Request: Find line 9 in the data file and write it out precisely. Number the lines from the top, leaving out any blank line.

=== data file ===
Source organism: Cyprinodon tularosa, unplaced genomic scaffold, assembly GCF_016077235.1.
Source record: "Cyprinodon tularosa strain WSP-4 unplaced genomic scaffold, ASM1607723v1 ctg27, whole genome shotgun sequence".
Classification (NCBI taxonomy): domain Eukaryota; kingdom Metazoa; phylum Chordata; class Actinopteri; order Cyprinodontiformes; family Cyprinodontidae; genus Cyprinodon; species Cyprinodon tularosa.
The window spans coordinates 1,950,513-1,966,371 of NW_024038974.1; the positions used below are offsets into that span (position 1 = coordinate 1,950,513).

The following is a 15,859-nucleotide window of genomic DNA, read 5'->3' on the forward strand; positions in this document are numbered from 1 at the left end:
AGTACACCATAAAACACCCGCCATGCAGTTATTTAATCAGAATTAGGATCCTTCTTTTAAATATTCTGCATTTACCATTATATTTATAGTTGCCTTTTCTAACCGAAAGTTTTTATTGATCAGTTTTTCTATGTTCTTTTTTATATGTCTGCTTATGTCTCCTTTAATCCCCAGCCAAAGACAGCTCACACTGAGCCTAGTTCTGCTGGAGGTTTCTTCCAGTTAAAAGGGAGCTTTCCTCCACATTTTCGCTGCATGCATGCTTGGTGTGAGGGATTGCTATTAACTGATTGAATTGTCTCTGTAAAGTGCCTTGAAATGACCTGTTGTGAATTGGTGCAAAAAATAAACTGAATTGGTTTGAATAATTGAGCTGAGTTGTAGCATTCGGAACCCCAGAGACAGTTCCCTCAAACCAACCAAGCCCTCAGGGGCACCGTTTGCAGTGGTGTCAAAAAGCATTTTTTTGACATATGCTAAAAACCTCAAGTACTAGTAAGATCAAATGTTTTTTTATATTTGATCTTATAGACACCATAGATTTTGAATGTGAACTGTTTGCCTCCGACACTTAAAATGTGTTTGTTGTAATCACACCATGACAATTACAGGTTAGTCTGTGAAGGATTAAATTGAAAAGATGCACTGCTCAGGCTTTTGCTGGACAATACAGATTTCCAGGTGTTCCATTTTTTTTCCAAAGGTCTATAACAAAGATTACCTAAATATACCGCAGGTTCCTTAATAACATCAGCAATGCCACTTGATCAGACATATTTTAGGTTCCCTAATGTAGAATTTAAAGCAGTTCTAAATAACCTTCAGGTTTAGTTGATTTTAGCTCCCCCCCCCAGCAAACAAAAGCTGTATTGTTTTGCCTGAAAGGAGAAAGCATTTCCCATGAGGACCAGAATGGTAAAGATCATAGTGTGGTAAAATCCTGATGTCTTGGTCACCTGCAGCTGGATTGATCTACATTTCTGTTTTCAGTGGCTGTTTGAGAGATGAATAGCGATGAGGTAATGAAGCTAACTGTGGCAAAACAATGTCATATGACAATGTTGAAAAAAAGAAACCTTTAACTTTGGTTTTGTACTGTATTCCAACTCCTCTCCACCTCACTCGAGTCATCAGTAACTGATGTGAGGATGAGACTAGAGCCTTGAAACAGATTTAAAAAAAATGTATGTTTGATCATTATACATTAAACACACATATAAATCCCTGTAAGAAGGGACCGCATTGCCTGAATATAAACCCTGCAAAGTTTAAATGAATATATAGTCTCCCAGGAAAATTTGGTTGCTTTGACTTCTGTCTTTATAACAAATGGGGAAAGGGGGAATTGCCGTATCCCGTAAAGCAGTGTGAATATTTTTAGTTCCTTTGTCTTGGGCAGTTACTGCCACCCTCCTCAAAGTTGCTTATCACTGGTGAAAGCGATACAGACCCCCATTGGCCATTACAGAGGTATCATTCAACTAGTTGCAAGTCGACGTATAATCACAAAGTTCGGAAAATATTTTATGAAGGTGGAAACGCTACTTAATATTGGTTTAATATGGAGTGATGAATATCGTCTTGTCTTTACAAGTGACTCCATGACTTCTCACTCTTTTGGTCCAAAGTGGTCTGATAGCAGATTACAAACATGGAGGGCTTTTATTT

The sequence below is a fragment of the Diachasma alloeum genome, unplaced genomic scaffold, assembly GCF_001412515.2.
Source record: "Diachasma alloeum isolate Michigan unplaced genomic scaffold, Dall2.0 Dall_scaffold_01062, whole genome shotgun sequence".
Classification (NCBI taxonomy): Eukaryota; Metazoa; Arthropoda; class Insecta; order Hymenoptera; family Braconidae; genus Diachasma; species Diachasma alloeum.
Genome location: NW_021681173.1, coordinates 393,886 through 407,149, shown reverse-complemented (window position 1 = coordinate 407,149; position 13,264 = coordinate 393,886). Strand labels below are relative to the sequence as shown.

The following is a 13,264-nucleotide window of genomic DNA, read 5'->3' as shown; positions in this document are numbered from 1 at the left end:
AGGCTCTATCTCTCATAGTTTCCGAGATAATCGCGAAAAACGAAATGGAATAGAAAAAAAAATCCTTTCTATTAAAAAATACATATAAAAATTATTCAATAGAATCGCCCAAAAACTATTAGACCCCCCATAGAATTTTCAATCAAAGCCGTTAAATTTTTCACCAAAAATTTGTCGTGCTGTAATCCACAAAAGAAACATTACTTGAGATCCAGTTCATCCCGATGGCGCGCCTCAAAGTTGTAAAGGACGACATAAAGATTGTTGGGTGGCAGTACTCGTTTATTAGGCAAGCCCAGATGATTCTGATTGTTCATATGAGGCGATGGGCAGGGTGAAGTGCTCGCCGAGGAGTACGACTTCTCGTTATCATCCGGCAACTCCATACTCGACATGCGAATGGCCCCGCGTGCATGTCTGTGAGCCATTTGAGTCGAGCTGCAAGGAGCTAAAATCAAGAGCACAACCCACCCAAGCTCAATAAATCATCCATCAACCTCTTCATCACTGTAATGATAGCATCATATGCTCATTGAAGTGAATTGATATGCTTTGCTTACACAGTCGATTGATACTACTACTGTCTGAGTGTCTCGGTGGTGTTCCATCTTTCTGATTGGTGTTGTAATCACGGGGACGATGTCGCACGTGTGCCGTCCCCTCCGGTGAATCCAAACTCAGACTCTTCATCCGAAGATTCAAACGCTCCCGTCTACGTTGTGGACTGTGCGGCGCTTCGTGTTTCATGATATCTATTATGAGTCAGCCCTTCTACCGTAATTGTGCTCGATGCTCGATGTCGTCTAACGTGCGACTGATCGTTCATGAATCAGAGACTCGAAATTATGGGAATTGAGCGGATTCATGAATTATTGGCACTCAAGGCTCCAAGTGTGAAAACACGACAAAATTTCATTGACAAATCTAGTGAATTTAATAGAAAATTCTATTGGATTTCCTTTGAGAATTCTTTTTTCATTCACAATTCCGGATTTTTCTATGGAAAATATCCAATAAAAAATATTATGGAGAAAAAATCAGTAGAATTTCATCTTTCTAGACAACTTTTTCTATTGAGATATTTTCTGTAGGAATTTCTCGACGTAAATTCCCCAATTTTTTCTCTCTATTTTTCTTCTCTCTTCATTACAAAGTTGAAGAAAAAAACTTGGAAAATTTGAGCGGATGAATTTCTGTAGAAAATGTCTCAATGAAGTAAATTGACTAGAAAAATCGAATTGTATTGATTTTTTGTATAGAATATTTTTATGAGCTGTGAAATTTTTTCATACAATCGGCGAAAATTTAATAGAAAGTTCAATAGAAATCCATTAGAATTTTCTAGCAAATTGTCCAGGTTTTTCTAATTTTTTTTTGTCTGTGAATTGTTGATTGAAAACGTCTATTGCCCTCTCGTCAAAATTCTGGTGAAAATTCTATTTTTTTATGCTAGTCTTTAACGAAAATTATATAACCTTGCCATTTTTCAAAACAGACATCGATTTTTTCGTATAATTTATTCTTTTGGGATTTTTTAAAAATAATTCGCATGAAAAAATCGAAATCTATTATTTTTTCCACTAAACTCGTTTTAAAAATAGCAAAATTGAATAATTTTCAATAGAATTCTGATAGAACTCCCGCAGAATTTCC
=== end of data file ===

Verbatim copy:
Classification (NCBI taxonomy): Eukaryota; Metazoa; Arthropoda; class Insecta; order Hymenoptera; family Braconidae; genus Diachasma; species Diachasma alloeum.